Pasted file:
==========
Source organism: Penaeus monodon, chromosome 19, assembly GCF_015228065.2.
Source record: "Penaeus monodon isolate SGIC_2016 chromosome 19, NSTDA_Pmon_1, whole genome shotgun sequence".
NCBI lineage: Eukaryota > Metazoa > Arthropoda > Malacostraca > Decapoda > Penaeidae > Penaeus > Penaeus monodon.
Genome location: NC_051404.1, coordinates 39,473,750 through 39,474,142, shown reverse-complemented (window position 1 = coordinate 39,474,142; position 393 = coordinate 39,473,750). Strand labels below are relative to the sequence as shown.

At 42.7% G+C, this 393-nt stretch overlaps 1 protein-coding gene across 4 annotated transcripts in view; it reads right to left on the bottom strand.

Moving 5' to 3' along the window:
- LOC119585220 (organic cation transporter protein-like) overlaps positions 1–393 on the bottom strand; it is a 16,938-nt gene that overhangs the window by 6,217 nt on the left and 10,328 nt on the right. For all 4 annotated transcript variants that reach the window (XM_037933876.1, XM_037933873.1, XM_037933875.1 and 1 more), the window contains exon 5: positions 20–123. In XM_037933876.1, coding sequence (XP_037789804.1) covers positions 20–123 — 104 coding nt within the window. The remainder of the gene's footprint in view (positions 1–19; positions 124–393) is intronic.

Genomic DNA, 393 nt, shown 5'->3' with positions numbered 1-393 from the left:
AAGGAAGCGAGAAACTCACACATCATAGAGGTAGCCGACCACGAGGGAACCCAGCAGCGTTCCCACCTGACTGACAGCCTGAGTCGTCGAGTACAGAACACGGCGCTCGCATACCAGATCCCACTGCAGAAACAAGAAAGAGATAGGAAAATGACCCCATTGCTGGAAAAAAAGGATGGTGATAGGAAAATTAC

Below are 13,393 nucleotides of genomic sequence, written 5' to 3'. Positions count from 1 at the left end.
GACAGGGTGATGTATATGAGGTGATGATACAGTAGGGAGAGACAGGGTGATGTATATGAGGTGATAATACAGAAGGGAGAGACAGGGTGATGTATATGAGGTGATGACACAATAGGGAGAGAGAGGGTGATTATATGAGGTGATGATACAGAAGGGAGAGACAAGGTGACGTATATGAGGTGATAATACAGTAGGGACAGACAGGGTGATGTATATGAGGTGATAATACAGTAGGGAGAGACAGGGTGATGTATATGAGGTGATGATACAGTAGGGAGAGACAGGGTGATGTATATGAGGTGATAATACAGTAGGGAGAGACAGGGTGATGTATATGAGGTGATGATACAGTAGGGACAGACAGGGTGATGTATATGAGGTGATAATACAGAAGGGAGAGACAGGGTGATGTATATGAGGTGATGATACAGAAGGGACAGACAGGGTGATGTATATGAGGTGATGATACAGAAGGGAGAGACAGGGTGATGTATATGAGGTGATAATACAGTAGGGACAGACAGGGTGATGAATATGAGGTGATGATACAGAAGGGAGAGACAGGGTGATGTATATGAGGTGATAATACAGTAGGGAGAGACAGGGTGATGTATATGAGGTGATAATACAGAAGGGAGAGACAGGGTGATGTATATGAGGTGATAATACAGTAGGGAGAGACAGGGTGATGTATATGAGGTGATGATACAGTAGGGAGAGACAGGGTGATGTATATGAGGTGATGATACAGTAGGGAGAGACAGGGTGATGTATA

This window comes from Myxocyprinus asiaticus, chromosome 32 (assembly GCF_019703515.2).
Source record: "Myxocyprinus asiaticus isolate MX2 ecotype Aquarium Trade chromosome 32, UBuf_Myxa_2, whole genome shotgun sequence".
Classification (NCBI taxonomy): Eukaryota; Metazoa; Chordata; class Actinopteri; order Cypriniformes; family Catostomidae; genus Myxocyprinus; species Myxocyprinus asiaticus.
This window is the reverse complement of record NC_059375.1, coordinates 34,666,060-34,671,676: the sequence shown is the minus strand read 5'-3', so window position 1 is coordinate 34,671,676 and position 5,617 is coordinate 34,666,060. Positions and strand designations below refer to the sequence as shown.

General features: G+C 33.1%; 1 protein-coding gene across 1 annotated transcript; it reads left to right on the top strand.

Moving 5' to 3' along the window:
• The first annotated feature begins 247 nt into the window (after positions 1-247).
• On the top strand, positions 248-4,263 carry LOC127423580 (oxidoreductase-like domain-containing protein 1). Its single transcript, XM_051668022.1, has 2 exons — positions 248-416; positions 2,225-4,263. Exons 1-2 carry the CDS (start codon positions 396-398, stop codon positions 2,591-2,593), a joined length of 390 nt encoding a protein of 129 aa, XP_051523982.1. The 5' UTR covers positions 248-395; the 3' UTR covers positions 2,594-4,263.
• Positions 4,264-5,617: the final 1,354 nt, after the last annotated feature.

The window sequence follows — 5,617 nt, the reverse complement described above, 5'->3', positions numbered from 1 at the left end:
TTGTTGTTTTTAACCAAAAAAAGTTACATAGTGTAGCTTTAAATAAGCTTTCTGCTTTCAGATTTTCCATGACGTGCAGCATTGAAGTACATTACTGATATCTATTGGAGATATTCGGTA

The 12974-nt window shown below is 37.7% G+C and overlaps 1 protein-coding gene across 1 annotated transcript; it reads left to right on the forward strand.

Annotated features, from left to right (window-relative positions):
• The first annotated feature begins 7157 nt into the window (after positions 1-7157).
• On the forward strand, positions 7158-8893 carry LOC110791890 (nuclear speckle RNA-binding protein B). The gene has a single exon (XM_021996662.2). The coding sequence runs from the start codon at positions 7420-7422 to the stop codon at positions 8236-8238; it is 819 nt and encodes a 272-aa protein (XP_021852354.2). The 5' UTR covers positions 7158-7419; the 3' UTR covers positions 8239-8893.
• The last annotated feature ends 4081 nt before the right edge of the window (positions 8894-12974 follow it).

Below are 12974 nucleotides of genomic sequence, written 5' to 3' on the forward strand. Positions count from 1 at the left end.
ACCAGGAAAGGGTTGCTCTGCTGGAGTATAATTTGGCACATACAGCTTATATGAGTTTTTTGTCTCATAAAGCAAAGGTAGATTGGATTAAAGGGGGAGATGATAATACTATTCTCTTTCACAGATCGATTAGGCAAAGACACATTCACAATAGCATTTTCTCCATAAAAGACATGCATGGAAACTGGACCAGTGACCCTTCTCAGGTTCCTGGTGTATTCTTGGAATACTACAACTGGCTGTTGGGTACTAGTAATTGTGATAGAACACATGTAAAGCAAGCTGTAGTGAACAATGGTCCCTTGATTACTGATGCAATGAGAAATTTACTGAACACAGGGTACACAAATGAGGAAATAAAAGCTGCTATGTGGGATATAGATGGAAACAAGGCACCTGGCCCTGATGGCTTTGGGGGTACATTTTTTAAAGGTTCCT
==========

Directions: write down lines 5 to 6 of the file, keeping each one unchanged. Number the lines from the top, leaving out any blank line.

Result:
At 42.7% G+C, this 393-nt stretch overlaps 1 protein-coding gene across 4 annotated transcripts in view; it reads right to left on the bottom strand.

Moving 5' to 3' along the window: